Since I got back to Scotland I’ve been gradually preparing for my upcoming trip (itinerary in this post). This has included finalising the itinerary, paying for it, shuffling money around, filling in forms and buying equipment.
I’ve now added some features to show maps of where I’ve been writing from recently, courtesy of the GeoPress plugin and Google Maps. I can also easily insert a map showing the location of individual posts.
Actually the plugin only worked erratically and eventually completely gave up.
I have a new job. From March I’ll be working for Opera Software , at their office in Linköping in Sweden.
More specifically I’ll be working on the Opera Mini browser for mobile phones. If your phone supports Java (most do) then it’s worth trying Opera Mini, the built-in browser on most phones is dire!
So, when I get back from my trip around the world I’ll have about a week to unpack, visit people and then repack and move out to Linköping.
I’m on my way home from a trip to Sweden, which will be my home from March. Unfortunately bus times have ensured I got to the airport far too early. Airports are not very exciting.
In fact it’s making me miss Nigerian motor parks, where there’s at least usually something going on. Catering options are better there too. Right now I’d love a plate of jollof rice and stew, instead of the chewy sandwiches available here.
Still, at least I know when the flight is due to leave, don’t have to wait for the plane to fill.
Yesterday Mum, Dad and my grandparents went for a trip to Aviemore and up the Cairngorm Mountain Funicular Railway.
As you can probably tell from the pictures, it wasn’t very warm at the top, 0°C, windy and snowing slightly.
Coming back from living in Nigeria there’s bound to be some reverse culture shock, I was expecting it. At the moment I’m actually just enjoying things like being able to turn on a tap and knowing water will come out.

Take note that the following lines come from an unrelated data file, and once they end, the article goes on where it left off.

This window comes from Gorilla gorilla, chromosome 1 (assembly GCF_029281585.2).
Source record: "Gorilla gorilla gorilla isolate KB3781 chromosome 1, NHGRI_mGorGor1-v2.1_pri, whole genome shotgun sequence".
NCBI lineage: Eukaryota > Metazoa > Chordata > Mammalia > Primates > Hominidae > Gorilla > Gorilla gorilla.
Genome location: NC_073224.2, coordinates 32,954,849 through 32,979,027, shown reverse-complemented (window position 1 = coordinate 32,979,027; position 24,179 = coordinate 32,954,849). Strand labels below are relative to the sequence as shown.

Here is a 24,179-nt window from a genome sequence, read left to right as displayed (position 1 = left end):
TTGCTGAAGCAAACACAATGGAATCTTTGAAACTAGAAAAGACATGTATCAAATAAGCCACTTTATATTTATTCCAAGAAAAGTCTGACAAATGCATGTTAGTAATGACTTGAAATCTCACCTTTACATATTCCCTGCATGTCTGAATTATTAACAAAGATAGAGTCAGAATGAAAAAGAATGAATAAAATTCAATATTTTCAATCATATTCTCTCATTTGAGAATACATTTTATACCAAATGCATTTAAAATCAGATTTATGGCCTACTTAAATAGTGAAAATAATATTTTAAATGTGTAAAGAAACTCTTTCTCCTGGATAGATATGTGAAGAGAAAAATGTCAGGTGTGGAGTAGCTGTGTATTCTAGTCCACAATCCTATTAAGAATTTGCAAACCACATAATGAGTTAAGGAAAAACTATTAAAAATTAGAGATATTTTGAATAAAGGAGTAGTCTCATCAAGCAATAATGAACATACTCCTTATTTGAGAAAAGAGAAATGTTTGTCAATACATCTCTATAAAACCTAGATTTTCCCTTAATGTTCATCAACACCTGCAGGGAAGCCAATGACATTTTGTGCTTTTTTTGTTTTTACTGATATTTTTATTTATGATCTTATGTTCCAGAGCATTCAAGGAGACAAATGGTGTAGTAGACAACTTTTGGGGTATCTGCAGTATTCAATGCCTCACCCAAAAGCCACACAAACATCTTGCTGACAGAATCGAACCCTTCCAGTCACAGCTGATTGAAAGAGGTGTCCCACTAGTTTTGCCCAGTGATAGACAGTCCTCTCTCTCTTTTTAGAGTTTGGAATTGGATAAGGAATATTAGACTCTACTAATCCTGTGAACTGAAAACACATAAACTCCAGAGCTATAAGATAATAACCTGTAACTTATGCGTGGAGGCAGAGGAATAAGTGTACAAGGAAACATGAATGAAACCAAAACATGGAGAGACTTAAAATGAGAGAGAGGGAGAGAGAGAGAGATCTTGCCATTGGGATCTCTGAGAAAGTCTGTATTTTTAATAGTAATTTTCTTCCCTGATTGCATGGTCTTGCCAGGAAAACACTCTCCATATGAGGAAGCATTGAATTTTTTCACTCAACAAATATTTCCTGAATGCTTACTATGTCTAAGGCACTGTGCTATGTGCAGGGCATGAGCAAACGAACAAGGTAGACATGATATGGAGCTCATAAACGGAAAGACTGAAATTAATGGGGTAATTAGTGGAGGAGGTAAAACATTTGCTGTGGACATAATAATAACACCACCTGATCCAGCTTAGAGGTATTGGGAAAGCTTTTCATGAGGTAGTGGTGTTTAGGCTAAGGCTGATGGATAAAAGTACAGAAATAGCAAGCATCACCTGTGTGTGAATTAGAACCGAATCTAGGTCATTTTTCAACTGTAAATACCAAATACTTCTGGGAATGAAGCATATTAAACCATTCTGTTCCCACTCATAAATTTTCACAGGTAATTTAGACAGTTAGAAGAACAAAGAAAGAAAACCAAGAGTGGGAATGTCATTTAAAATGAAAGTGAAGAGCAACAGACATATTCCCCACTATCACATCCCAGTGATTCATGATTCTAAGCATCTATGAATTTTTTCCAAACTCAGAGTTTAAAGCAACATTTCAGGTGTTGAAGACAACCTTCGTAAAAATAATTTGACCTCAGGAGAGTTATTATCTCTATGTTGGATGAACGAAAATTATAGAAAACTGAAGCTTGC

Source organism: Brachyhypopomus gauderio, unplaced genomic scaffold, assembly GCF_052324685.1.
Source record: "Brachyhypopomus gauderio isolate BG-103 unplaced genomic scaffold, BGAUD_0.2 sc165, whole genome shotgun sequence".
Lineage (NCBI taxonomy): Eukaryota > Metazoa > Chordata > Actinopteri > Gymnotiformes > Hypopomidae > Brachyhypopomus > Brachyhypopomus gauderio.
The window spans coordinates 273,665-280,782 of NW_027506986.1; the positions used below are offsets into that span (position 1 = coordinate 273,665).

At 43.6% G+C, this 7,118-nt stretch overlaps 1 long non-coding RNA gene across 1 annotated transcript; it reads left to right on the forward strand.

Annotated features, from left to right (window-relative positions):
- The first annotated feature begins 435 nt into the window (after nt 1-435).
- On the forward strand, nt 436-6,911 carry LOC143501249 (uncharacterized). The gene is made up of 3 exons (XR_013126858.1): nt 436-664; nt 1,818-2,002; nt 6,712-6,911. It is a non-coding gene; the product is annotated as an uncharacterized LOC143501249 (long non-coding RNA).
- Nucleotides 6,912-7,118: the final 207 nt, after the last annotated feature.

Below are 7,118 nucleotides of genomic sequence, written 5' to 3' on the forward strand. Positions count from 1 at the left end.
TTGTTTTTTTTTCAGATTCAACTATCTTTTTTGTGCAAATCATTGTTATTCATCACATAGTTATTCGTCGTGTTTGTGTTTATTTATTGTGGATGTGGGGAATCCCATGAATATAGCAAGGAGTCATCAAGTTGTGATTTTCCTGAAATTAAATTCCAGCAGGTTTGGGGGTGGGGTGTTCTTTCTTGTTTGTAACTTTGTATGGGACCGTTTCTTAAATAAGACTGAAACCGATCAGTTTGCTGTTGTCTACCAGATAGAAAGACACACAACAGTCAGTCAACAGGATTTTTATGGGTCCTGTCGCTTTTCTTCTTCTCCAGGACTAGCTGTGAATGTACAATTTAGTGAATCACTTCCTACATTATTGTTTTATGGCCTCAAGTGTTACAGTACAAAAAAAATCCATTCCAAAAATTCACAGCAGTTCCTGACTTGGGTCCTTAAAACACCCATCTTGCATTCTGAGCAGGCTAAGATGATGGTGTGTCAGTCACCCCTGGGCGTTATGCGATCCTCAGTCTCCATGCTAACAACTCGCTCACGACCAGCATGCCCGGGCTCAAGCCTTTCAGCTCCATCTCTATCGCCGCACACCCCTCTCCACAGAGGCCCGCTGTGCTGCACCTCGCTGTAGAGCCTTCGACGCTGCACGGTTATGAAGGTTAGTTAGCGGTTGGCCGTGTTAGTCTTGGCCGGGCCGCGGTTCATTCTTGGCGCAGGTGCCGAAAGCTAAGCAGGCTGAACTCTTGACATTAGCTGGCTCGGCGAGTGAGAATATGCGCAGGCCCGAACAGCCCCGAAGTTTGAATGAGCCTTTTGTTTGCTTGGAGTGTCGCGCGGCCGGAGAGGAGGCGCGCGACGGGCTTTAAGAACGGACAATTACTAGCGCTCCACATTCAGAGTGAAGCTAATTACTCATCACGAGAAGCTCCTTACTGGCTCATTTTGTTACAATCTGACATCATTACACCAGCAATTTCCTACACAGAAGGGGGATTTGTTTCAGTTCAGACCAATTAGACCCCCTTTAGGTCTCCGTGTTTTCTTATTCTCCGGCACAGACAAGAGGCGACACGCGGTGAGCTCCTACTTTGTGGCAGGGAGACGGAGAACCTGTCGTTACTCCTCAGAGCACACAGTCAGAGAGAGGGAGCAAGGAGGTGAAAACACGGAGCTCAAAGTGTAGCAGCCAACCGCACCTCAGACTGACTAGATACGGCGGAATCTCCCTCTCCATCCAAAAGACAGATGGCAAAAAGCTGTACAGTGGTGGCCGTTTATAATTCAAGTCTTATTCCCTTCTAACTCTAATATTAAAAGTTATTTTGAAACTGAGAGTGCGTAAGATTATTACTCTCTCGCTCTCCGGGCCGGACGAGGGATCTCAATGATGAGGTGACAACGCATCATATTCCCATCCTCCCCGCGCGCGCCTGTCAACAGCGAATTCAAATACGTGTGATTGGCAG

A few things are strange:
- Getting on a bus (capacity of around 50 passengers) and not only does it leave before it’s full but the whole bus is carrying fewer passengers than the typical Kaduna minibus (10+ people in a Toyota Liteace).
- Bottled water: this seems ridiculous to me. Why buy bottled water in a country where the tap water is perfectly safe? Just think of the waste in producing, packaging and transporting it.
- Signs: there are signs everywhere, many telling you what you’re not allowed to do, but also providing useful information like where you are and how to get to other places.
- Greetings: instead of being expected to enquire about someone’s work, family and how they slept the usual greeting in a shop is a quick “hiya”.
I just went back and started updating the posts from my trip round northern Nigeria in July.
As well as a farewell tour I was being paid by Bradt to do the research for northern Nigeria for the second edition of their Nigeria guidebook.
I’m currently sitting in Schiphol airport, waiting for my flight to Edinburgh. I’m also in the slightly strange state of mind caused by not sleeping and eating meals at very odd times (dinner around 2330, breakfast around 0400).
One thing I’ve noticed on flights to and from Nigeria is that the Nigerians tend to wear Western clothes going to Europe and Nigerian clothes on the way back to Nigeria. I’m guessing that this might have something to do with the attitudes of European officials. For example, you may be less likely to get hassle from immigration if you’re wearing jeans than if you’re in full babanriga. On the other hand, Nigerian officials will treat you better if you look like a big man. I’m sure there are other explanations…
Later today I should be arriving at Edinburgh airport to be shocked by the change from hot and humid Abuja to cold and windy Scotland. Last I heard it’s going to be my sister, niece and nephew picking me up, should be fun. Will little Eve still recognise me?